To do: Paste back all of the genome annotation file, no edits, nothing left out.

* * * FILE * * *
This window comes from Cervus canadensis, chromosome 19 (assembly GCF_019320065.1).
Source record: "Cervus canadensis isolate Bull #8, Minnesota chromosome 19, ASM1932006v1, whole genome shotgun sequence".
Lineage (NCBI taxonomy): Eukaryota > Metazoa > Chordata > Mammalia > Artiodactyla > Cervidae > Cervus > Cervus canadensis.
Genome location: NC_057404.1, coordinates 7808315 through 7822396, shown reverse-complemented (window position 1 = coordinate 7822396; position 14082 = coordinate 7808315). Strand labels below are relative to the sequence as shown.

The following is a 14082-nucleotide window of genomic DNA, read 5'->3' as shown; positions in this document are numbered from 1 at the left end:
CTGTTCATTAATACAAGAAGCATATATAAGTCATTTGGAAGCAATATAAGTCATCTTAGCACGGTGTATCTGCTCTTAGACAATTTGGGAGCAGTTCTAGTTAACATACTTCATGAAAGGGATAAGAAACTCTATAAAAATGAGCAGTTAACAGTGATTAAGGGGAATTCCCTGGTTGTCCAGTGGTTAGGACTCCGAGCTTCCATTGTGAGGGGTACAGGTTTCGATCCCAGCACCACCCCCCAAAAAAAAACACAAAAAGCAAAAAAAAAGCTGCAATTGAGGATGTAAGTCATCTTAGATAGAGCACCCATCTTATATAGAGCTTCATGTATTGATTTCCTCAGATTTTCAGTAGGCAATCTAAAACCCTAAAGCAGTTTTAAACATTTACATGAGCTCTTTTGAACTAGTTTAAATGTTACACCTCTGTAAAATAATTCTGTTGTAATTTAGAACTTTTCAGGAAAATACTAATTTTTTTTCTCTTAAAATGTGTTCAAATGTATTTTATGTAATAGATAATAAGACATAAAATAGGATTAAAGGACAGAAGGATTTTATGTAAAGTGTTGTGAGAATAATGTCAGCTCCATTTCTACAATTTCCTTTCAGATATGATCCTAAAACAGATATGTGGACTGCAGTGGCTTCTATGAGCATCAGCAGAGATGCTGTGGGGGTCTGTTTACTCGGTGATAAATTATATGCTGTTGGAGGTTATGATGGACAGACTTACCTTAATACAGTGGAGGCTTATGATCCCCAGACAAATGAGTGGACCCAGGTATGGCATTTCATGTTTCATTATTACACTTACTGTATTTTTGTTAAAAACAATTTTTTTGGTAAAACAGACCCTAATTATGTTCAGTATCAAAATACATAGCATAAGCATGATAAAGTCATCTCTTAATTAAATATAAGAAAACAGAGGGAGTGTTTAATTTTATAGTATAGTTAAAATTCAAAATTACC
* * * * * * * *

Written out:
This window comes from Cervus canadensis, chromosome 19 (assembly GCF_019320065.1).
Source record: "Cervus canadensis isolate Bull #8, Minnesota chromosome 19, ASM1932006v1, whole genome shotgun sequence".
Lineage (NCBI taxonomy): Eukaryota > Metazoa > Chordata > Mammalia > Artiodactyla > Cervidae > Cervus > Cervus canadensis.
Genome location: NC_057404.1, coordinates 7808315 through 7822396, shown reverse-complemented (window position 1 = coordinate 7822396; position 14082 = coordinate 7808315). Strand labels below are relative to the sequence as shown.

The following is a 14082-nucleotide window of genomic DNA, read 5'->3' as shown; positions in this document are numbered from 1 at the left end:
CTGTTCATTAATACAAGAAGCATATATAAGTCATTTGGAAGCAATATAAGTCATCTTAGCACGGTGTATCTGCTCTTAGACAATTTGGGAGCAGTTCTAGTTAACATACTTCATGAAAGGGATAAGAAACTCTATAAAAATGAGCAGTTAACAGTGATTAAGGGGAATTCCCTGGTTGTCCAGTGGTTAGGACTCCGAGCTTCCATTGTGAGGGGTACAGGTTTCGATCCCAGCACCACCCCCCAAAAAAAAACACAAAAAGCAAAAAAAAAGCTGCAATTGAGGATGTAAGTCATCTTAGATAGAGCACCCATCTTATATAGAGCTTCATGTATTGATTTCCTCAGATTTTCAGTAGGCAATCTAAAACCCTAAAGCAGTTTTAAACATTTACATGAGCTCTTTTGAACTAGTTTAAATGTTACACCTCTGTAAAATAATTCTGTTGTAATTTAGAACTTTTCAGGAAAATACTAATTTTTTTTCTCTTAAAATGTGTTCAAATGTATTTTATGTAATAGATAATAAGACATAAAATAGGATTAAAGGACAGAAGGATTTTATGTAAAGTGTTGTGAGAATAATGTCAGCTCCATTTCTACAATTTCCTTTCAGATATGATCCTAAAACAGATATGTGGACTGCAGTGGCTTCTATGAGCATCAGCAGAGATGCTGTGGGGGTCTGTTTACTCGGTGATAAATTATATGCTGTTGGAGGTTATGATGGACAGACTTACCTTAATACAGTGGAGGCTTATGATCCCCAGACAAATGAGTGGACCCAGGTATGGCATTTCATGTTTCATTATTACACTTACTGTATTTTTGTTAAAAACAATTTTTTTGGTAAAACAGACCCTAATTATGTTCAGTATCAAAATACATAGCATAAGCATGATAAAGTCATCTCTTAATTAAATATAAGAAAACAGAGGGAGTGTTTAATTTTATAGTATAGTTAAAATTCAAAATTACC